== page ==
Today, we are surrounded by examples of modern city architecture in Brindley Place, Birmingham. We are at Edmunds with young members of Rock’s family, Douglas and Anne. Edmunds aims to provide quality french cuisine and a fine dining experience. We shall see…
After an interesting pea and mint amuse-bouche, Douglas and I both choose the caramelised Isle of Skye Scallops with red pepper purée, ratatouille, chorizo and basil. The scallops are beautifully cooked and the structure of the whole dish works well. Anne selects the enriched Perigord duck liver served with a curve of mango and raisin salsa, passionfruit dressing and toasted country bread. Rock plans to try the wild mushroom and spring vegetables millefeuille with parsley cream and truffle oil. There are no complaints.
For the main course, Douglas, Anne and Rock all go for the pan fried fillet of line caught Cornish sea bass with courgettes, octopus, parmentier potato, tapenade, tomato and basil dressing. When it arrives, in a colourful and decorative design on the plate, everyone enjoys the sea bass but the octopus receives a more mixed reception. I choose the fillet of Black Welsh beef, potato gnocchi, Jerusalem artichoke, wild mushroom, spring onions and fortified with a port jus. The slab of beef is beautifully tender and full of flavour.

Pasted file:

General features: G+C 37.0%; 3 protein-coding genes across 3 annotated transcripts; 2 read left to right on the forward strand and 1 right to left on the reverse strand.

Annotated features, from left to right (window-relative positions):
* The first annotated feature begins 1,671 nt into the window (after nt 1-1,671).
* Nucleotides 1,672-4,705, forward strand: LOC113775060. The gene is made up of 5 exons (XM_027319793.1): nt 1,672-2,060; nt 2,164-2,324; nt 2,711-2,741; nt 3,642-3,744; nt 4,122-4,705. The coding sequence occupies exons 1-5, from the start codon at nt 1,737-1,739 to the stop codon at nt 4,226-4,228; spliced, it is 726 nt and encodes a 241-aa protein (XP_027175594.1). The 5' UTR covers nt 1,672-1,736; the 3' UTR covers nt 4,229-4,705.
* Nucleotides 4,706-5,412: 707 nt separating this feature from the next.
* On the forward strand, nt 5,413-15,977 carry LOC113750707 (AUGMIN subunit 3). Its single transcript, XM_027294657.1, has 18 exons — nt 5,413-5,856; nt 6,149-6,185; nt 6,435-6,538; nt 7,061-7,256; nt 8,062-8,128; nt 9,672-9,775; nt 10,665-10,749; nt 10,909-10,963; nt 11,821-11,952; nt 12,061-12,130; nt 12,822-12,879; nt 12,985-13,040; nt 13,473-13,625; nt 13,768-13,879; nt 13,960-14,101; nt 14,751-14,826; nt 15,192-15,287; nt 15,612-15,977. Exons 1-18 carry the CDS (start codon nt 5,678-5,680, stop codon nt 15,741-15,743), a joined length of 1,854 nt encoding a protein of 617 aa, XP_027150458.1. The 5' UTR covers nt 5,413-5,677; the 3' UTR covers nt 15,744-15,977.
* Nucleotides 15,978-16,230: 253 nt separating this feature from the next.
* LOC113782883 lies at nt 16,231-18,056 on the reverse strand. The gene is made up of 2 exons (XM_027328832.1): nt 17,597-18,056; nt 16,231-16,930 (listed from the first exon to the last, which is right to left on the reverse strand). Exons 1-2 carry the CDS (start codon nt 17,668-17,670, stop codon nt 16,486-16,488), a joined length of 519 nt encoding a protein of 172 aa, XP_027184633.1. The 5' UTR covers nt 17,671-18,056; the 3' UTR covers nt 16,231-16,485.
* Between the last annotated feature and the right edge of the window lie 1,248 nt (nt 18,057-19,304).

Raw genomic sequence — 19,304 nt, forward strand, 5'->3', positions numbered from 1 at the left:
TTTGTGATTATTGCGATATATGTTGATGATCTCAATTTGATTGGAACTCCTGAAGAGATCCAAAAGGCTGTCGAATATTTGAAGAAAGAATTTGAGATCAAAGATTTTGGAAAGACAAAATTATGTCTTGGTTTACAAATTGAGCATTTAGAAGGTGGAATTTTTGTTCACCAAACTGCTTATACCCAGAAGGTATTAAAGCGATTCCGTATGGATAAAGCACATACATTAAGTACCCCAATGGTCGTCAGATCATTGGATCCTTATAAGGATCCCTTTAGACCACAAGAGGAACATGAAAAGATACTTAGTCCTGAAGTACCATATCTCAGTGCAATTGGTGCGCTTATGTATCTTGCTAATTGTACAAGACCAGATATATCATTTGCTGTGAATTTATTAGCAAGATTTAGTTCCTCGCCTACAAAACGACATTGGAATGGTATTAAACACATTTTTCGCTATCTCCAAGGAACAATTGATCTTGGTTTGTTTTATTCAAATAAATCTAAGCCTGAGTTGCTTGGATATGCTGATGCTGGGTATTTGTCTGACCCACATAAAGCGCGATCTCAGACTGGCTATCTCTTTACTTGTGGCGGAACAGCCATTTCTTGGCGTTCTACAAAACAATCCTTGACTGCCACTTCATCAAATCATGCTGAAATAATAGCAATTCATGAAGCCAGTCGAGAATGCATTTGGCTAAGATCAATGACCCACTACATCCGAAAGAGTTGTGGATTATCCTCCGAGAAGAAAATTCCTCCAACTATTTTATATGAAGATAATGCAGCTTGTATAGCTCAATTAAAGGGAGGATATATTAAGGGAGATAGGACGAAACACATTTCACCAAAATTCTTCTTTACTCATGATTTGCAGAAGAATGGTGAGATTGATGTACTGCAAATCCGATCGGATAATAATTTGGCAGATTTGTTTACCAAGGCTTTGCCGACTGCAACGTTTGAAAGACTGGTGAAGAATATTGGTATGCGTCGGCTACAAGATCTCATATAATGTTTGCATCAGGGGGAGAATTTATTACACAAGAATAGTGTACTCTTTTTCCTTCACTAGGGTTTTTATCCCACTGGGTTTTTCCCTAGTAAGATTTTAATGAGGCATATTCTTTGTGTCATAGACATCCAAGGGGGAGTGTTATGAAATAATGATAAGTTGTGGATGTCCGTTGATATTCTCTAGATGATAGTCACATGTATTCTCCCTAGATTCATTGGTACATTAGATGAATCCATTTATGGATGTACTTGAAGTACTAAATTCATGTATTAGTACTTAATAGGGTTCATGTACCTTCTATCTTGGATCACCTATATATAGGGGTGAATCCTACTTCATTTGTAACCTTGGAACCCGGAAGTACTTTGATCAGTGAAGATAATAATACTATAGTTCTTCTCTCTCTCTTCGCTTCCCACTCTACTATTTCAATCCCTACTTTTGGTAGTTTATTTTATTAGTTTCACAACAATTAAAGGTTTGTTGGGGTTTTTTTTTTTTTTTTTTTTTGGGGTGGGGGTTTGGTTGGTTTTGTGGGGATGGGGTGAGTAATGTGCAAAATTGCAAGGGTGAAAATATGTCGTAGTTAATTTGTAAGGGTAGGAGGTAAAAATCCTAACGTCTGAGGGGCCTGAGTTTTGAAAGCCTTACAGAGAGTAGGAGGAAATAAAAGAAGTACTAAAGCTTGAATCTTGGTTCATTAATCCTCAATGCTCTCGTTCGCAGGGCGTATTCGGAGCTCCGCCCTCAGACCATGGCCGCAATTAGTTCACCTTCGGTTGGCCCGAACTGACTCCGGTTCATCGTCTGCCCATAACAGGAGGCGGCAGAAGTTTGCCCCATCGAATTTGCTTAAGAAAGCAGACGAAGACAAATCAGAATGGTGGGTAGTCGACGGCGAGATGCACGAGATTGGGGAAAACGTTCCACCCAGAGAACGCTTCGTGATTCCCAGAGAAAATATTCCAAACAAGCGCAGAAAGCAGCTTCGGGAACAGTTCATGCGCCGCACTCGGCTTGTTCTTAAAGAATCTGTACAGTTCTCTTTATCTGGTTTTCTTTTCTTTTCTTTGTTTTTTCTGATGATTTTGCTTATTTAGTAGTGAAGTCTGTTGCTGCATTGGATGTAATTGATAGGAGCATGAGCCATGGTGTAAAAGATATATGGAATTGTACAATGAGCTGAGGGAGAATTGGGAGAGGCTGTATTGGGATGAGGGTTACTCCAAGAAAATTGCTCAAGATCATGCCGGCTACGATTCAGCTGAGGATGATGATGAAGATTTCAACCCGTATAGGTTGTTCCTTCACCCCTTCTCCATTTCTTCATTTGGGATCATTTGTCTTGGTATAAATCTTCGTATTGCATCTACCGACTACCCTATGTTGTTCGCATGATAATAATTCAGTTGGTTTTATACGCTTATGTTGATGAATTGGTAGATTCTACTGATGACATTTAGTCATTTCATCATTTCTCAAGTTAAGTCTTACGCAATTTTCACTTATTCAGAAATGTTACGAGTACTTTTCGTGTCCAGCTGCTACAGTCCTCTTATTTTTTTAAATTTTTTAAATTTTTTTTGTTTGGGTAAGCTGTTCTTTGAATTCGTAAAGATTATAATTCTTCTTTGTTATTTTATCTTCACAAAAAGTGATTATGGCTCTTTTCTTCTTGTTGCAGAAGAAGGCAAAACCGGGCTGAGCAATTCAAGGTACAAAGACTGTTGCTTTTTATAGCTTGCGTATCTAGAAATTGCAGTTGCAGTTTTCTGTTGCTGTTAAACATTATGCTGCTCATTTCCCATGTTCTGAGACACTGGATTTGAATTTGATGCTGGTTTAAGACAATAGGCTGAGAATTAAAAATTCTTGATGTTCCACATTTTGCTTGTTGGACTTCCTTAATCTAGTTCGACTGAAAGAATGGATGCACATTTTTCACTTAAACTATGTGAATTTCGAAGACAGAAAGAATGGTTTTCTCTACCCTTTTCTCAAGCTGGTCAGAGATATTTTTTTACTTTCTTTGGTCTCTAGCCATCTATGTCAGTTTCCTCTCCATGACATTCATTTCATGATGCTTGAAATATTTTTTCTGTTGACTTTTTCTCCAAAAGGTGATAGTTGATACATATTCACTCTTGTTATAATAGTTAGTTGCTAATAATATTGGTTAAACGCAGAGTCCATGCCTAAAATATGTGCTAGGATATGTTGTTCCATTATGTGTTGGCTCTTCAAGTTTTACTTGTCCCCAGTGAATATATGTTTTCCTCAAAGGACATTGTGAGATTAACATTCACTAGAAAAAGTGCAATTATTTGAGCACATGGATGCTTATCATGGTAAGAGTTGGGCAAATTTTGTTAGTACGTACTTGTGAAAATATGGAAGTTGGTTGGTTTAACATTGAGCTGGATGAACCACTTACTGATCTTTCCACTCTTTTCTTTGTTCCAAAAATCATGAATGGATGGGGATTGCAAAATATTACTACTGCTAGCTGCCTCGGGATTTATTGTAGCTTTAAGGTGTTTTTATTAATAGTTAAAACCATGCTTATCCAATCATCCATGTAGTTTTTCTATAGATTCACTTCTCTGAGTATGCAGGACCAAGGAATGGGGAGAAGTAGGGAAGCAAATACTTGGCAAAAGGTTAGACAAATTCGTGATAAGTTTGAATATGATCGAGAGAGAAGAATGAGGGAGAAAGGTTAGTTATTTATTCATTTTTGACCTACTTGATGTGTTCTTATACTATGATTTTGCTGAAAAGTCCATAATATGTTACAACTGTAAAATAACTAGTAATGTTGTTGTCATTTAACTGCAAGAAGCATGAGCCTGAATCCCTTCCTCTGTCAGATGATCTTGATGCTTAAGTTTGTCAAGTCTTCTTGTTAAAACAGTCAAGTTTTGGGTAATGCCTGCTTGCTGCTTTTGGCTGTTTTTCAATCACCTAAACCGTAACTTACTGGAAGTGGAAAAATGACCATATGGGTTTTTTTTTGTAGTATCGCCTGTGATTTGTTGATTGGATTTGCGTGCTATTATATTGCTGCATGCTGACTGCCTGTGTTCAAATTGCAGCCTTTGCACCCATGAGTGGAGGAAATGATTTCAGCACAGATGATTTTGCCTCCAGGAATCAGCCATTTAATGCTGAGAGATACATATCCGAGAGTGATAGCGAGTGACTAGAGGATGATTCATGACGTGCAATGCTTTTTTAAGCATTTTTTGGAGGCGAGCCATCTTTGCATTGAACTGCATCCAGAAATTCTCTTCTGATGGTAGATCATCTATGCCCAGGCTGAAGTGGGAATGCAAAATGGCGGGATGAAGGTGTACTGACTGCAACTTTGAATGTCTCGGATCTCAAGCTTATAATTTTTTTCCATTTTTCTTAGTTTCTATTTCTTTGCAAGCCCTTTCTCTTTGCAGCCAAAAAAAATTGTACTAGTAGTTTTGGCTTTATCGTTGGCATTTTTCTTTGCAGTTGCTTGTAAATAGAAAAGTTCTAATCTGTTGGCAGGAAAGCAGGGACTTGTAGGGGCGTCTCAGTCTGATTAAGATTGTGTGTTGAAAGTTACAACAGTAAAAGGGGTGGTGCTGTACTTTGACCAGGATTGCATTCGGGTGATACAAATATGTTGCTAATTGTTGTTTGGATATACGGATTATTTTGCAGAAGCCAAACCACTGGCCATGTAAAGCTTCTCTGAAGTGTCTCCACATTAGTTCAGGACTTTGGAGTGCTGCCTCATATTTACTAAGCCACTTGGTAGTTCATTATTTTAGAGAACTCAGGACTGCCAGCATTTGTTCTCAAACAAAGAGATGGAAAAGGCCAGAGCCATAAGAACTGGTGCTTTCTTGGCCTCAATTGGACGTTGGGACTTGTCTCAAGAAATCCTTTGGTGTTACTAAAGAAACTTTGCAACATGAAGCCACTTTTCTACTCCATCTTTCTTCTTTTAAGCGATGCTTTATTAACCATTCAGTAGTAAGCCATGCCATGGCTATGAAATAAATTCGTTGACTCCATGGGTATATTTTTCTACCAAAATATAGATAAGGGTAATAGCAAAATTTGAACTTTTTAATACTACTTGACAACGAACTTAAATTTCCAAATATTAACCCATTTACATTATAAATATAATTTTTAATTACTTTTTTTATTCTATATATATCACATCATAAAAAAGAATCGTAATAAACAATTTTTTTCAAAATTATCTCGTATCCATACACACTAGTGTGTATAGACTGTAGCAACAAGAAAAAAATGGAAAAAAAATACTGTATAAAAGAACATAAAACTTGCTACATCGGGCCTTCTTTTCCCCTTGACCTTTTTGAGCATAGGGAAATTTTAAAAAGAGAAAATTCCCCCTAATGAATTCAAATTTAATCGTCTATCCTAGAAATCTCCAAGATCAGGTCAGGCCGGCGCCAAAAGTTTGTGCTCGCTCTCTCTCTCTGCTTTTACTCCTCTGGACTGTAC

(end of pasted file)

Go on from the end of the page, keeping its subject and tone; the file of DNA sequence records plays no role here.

On to dessert. Anne selects the strawberries and vanilla millefeuille with columns of chocolate sauce and strawberry coulis. Douglas cannot resist the hot bitter chocolate delice with griottine cherries and pistachio ice cream. Rock and I decide to share the classical trio of British and French cheeses.
The only minor disappointment are the petit fours served with coffee – which are quite ordinary. However, overall the food has been very good and the service excellent. Not quite a temple to fine dining yet, but well on the way to achieving something of a renaissance.